Personally, I like the latter. Options prices can be volatile from day to day. But so long as the stock remains above the strike price — and therefore, the option remains out of the money — it’s extremely unlikely you’ll be put the stock.

And of course, you might decide to use one or the other depending on the specific risk-to-reward profile of a particular trade.

If you stick to these rules, you can significantly reduce the risks of put selling.

OK, now let’s look at how a sell puts trade works in practice.

For this example, we’ll assume we’re bullish on digital payments company PayPal (PYPL). (Again, this is just an example. This specific trade may not be suitable for you today.)

PYPL is currently trading around $280 a share and has been in a healthy uptrend since triggering a TradeSmith Entry Signal back in June 2020. We would be happy to own shares at today’s price.

As you can see below, we can currently sell one PayPal (PYPL) $240 put option expiring on Sept. 17 and collect around $127 in premium up front.

That’s a potential ROI of 0.53% on the capital at risk in a little over a month. And according to our CoPilot by TradeSmith algorithms, it has a probability of profit (POP) of 86.59%.

In other words, there is a better than 86% chance this option will expire worthless, and we’ll get to keep all the premium we collect as profit, free and clear.

Of course, if you aren’t a CoPilot subscriber, you won’t have access to our proprietary POP metrics. But as I explained in our covered call trade example a couple of weeks ago, you can still do just fine without them.

Again, the most important point to understand is that POP and ROI tend to move inversely. All things equal, the higher the chance that a particular option will expire worthless (POP), the lower the premium (ROI) is likely to be, and vice versa.

That means your goal is to find the sweet spot that offers sufficient reward while still offering a good enough chance of success.

Like before, there’s no one right way to do this. But the guidelines I mentioned for covered calls are applicable here as well.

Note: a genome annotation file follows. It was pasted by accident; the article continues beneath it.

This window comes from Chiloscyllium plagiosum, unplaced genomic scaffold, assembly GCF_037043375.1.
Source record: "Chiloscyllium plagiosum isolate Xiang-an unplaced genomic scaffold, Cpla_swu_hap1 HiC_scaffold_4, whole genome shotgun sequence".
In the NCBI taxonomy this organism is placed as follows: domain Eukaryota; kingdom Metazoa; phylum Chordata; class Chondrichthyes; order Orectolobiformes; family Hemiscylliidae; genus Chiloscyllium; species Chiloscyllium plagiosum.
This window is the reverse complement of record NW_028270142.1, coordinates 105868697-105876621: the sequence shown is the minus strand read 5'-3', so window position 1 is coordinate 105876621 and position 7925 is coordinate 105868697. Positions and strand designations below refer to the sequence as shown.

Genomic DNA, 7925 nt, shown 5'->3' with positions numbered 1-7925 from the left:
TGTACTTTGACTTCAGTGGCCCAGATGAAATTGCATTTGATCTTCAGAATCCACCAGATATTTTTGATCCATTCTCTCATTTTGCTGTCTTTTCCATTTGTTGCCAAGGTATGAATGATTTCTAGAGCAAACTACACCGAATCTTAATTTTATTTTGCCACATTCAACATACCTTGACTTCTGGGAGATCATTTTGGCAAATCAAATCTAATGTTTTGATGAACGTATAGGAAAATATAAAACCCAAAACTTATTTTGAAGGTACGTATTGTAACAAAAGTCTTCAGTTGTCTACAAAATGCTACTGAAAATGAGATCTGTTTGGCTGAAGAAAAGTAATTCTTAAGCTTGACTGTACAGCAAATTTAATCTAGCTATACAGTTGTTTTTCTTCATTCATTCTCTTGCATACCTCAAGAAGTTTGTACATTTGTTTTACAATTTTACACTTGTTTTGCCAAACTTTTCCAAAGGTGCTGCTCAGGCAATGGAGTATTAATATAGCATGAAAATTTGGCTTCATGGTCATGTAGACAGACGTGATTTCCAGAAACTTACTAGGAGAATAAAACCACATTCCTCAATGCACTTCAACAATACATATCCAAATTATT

First, I like to focus on options expiring no more than a few months out. As you go further out, your likelihood of success (POP) tends to drop dramatically.

Second, I generally target strike prices somewhere between 5% and 20% below the stock’s current price. The more volatile the underlying stock, the more room you’ll want to give it.

And finally, I like to aim for a premium (ROI) of somewhere between 0.5% and 1.5% on my capital at risk in most situations. Less than that is generally not worth the risk, in my opinion, and more than that typically comes with a significantly lower chance of success.

The only exception is for very short-term trades with a very high POP of 98% or more. I’ve personally had a lot of success selling put options expiring in two weeks or less.

OK, so we’ve decided to sell one PayPal (PYPL) $240 put option expiring on Sept. 17.

Now let’s look at how this trade could play out.

If we’re right and PYPL is trading at or above $240 on Sept. 17, we win our bet. We get to keep the $127 in premium we received up front.

If we’re wrong, and PYPL is trading below $240 on Sept. 17, we lose our bet, and one of two things can happen.

First, if we close the trade before the option expires, we will have to settle our bet in cash.

If PYPL is trading below $240 but above $238.73, we won’t actually lose money on the trade. That’s because the $127 in premium we collected gives us a buffer of $1.27 per share. Instead, we’ll simply be required to give back some or all of that premium to close the trade.

If PYPL is trading below $238.73, we will be required to pay an additional amount out of pocket.

(In either case, if we’re still bullish on the stock, we could also consider rolling this trade forward by selling another out-of-the-money put option with a later expiration date.)

Second, if we hold the trade through expiration — or if the option holder (buyer) decides to exercise the option prior to expiration — we’ll be “put” the shares. We’ll have to buy 100 shares of PYPL at $240 per share for a total cost of $23,873 ($24,000 minus the $127 in premium).

We could then turn around and sell those shares in the market at their current price for a (likely) loss.

But again, because we were bullish and willing to own shares at $280, we may decide to hang on to our shares and wait for prices to move higher. In the meantime, we might also choose to sell covered calls on those shares to recoup some of our losses.

That’s really all there is to it. I hope I’ve shown you why selling puts is my favorite options trade. When done correctly, it’s a fantastic way to generate consistent returns, month after month (or week after week), without taking huge risks.

As always, if you have any questions or comments about this series, I’d love to hear from you. You can reach me directly at [email protected]. I can’t necessarily respond to every email, but I personally read them all.